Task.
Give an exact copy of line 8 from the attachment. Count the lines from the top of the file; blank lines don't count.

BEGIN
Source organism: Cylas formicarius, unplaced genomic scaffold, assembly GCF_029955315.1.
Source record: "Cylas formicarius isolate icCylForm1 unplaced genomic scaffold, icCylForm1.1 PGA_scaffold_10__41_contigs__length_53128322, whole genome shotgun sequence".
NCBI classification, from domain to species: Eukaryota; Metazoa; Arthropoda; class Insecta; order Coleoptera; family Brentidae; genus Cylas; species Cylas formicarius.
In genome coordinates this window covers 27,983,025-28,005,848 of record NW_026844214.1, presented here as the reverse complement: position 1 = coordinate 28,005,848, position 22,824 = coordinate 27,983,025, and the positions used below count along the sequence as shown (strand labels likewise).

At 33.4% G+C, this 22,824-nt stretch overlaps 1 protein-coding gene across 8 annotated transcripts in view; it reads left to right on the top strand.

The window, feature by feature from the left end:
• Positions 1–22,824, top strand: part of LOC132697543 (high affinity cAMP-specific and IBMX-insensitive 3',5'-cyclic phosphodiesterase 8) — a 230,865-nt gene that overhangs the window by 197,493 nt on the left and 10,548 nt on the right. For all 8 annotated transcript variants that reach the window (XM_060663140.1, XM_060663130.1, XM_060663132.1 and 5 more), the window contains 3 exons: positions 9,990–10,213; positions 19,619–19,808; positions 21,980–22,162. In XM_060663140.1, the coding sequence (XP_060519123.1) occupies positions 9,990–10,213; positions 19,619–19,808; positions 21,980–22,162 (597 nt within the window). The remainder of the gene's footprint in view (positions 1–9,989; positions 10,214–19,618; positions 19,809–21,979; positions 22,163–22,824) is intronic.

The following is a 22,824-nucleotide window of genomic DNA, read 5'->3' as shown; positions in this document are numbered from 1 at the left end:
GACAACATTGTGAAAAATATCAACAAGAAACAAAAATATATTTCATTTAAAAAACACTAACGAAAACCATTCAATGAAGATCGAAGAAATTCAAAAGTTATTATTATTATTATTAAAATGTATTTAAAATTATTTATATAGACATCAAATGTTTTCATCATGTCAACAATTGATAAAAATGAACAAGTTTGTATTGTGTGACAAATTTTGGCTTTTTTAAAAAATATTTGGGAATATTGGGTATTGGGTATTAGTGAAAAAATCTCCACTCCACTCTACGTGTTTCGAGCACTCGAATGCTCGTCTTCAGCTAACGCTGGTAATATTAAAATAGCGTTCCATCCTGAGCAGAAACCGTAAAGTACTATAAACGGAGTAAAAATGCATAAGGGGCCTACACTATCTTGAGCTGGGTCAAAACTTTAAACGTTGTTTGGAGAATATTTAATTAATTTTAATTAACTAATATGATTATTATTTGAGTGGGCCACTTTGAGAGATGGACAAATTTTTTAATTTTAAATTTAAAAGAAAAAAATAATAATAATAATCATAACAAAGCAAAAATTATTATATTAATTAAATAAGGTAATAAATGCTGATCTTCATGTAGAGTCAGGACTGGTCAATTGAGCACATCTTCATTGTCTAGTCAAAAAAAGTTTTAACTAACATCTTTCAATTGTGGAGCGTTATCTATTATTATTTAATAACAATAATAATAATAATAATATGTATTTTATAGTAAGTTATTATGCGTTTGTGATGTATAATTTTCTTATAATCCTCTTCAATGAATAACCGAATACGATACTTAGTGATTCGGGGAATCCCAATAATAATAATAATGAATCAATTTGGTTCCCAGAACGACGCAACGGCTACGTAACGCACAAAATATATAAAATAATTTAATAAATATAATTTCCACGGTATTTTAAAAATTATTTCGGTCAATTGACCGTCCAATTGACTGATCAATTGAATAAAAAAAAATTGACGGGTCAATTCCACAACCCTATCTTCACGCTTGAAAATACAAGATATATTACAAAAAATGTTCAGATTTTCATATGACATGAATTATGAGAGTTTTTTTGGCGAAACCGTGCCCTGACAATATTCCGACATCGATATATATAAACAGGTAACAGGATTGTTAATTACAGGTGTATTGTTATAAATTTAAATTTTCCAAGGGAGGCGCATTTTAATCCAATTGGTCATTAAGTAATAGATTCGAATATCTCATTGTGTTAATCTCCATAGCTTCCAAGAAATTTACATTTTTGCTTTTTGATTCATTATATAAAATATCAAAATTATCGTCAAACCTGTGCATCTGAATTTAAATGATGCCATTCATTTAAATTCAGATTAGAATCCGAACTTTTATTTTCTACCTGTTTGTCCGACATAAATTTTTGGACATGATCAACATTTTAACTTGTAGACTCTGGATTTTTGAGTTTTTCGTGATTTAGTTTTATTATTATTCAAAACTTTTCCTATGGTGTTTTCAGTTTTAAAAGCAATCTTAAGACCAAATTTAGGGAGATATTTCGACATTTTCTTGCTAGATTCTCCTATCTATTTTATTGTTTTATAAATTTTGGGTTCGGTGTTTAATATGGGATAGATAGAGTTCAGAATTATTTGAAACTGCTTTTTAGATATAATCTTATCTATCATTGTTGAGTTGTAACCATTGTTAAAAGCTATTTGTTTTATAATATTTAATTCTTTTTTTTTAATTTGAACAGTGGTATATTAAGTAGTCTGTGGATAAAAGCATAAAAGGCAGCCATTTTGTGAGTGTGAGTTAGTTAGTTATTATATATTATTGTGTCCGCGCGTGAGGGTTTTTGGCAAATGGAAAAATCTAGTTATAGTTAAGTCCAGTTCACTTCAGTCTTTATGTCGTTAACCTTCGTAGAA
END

The following is a 22,824-nucleotide window of genomic DNA, read 5'->3' as shown; positions in this document are numbered from 1 at the left end: